Missouri Governor Sets New Discrimination Policy

July 26, 2010

by Chris Blank | Kansas City Star

It’s relatively basic: Laws are created after the Legislature approves a bill and the governor signs it. But that is not the only way for chief executives to enact policy.

Gov. Jay Nixon used such an alternative method earlier this month, approving an executive order that expands Missouri’s nondiscrimination policies to cover people who are gay and those who served in the military.

read more


Lutherans Offer Warm Welcome to Gay Pastors

July 26, 2010

by Laurie Goodstein | New York Times

With a laying on of hands, the Evangelical Lutheran Church in America on Sunday welcomed into its fold seven openly gay pastors who had until recently been barred from the church’s ministry.

read more


Judge Blocks Arizona Law on Domestic Partner Benefits

July 26, 2010

from the Associated Press

A federal judge is blocking Arizona from implementing a state law that eliminates domestic partner benefits for gay and lesbian state employees.

read more


Victory! Sonoma County Settles with Clay Greene for Over $600,000

July 23, 2010

Just days before trial was set to begin in our lawsuit on behalf of Clay Greene, Sonoma County officials have agreed to settle out of court with the elderly man, who County officials separated from his partner, Harold Scull, after Harold was injured in a fall outside of their home.

Their tragic story captured hearts and headlines across the country, and generated an outpouring of support unlike anything we have seen before, along with intense, justifiable outrage that an elderly gay couple could experience such cruel mistreatment and abuse.

Sonoma County has agreed to pay Clay and Harold’s estate. This payment is partial vindication for the nightmare Clay and Harold endured at the hands of county workers, whom disregarded their 20-year relationship and failed to respect legal documents in which Clay and Harold named each other as agents for medical and financial decisions.

Ignoring Greene entirely, the County petitioned the Court for conservatorship of Scull’s estate, separated the couple by putting them in separate nursing care facilities, and terminated Harold and Clay’s lease on the home they shared. Without authority, the County took everything the couple owned and auctioned it off. And horrifyingly, without following the strict legal requirements for placing someone in a nursing facility against their will, the County then forced Clay into a facility where he did not want or need to be, where he was physically restrained from leaving, and where he was completely isolated. In Clay’s own words from a story in The New York Times: “I was trash” to them, he said. “I’m going to end up in the dumpster.”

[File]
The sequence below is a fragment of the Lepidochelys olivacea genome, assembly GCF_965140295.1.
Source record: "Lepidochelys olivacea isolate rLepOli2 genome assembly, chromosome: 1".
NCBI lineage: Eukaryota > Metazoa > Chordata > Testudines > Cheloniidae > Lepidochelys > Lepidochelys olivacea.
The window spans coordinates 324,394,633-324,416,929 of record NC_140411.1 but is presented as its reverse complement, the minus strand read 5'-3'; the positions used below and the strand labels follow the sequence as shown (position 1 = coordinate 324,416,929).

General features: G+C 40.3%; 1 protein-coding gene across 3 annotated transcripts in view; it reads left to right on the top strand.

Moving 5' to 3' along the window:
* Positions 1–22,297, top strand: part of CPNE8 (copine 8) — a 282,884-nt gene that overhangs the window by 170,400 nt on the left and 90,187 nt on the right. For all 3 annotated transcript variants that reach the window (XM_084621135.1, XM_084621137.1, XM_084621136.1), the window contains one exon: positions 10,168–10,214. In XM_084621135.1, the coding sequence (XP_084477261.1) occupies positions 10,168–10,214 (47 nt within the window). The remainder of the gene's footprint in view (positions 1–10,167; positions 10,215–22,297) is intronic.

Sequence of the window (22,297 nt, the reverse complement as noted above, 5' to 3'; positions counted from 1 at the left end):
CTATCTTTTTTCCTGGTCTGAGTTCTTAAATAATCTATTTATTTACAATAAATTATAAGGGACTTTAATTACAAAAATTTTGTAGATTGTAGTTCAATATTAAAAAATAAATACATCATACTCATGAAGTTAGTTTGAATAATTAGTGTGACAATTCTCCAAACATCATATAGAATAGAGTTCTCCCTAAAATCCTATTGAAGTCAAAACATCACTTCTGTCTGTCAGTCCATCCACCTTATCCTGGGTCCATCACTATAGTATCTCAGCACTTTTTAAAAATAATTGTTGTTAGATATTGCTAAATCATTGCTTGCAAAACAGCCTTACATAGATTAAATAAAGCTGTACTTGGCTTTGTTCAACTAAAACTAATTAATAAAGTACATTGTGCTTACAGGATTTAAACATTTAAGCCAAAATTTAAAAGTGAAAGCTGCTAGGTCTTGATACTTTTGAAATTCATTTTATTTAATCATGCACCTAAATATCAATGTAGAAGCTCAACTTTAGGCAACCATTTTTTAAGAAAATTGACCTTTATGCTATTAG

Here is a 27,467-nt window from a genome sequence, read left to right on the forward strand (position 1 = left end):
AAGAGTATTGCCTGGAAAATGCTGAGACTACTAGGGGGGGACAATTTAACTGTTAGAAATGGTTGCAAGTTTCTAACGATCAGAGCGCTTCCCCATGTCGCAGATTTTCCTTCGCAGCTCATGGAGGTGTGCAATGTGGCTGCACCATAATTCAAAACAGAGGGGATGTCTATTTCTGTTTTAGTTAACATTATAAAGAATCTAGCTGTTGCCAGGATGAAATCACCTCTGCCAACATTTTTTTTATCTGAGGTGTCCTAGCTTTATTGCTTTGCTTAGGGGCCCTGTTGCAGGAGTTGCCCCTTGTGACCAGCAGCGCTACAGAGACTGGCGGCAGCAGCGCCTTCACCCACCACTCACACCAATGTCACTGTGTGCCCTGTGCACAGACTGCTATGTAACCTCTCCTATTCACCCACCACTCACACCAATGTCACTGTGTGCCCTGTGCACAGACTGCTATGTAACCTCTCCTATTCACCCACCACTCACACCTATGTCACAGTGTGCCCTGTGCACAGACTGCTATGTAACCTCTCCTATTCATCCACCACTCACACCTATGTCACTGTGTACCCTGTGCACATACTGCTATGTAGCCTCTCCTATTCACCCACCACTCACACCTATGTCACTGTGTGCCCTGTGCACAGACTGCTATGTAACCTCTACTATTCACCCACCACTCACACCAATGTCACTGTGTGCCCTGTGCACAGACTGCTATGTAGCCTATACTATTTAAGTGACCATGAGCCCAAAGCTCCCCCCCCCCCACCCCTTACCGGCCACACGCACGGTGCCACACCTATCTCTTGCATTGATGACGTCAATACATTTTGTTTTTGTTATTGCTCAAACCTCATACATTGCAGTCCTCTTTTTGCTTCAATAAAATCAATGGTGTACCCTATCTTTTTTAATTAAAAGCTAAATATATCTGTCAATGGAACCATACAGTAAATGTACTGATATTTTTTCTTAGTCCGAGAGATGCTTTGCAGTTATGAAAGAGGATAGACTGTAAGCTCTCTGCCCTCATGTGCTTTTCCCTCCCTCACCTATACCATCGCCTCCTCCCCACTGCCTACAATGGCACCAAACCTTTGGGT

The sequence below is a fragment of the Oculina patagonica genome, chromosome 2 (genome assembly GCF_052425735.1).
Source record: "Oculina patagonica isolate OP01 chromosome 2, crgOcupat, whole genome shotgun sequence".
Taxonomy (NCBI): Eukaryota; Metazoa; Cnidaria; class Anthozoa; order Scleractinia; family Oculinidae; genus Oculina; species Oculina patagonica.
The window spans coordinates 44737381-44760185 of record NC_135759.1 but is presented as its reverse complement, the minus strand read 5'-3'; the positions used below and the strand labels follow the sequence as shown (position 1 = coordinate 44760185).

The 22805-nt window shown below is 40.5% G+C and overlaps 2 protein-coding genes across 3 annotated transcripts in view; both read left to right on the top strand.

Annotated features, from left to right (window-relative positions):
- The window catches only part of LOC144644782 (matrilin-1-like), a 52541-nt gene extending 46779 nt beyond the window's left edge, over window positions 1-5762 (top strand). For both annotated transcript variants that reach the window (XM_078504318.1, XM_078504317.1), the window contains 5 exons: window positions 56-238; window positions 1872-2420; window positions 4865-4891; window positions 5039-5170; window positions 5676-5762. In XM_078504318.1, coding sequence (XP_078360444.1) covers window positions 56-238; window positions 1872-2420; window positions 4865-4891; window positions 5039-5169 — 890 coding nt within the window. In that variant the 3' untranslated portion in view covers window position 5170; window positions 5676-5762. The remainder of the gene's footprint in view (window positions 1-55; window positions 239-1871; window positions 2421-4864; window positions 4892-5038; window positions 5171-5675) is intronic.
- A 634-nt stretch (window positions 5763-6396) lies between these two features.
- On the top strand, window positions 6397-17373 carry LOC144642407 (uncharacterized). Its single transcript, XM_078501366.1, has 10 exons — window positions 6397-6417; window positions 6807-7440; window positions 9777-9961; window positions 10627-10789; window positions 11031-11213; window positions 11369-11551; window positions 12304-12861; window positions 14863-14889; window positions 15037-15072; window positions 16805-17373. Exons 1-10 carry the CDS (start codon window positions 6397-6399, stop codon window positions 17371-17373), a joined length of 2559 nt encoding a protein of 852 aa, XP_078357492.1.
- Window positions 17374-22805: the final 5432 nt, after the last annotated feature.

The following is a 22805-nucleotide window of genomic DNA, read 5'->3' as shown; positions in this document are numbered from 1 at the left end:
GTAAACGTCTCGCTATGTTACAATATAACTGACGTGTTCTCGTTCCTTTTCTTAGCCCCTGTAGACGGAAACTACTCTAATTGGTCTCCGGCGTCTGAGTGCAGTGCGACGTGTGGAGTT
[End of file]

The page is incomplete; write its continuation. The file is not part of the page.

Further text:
In addition to paying out a substantial sum, as a result of Clay and Harold’s lawsuit, the County has changed or modified a number of important policies in its Office of Public Guardian, including requiring employees to follow protocols before seizing private property, preventing employees from relocating elders or others against their will, and prohibiting employees from backdating information in their guardianship databases.

No amount of money can ever ease the trauma, pain, humiliation, and fear Clay suffered in the months after Harold’s fall. And nothing can ever make it possible for Clay to be at Harold’s side when he died three months after they were separated.

We are awed by Clay’s courage in standing up for himself and other vulnerable LGBT elders. We are grateful to Clay’s court-appointed attorney, Anne N. Dennis, and elder abuse specialists Stephen O’Neill and Maggie Flynn of Tarkington, O’Neill, Barack & Chong, because their hard work and dedication led to this terrific result. We trust that this experience will go a very long way in ensuring that LGBT elders in Sonoma County are not similarly mistreated in the future. But this victory is tempered by the harsh, sad facts of this case. Nothing can salve the heartache of being cruelly deprived of the opportunity to be with a dying partner. Nothing can make up for the unbearable reality that Harold died alone, without Clay by his side, after spending the final months of his life making a photo album for Clay of their life together.

This story truly haunts me, and underscores the need for everyone to be more educated about elder abuse within the LGBT community, and what each one of us can do to prevent a sequel to this tragedy. At NCLR, we are working harder than ever, expanding outreach for our elder law public education program. And your support can help us continue working to enforce laws to protect the aging LGBT population.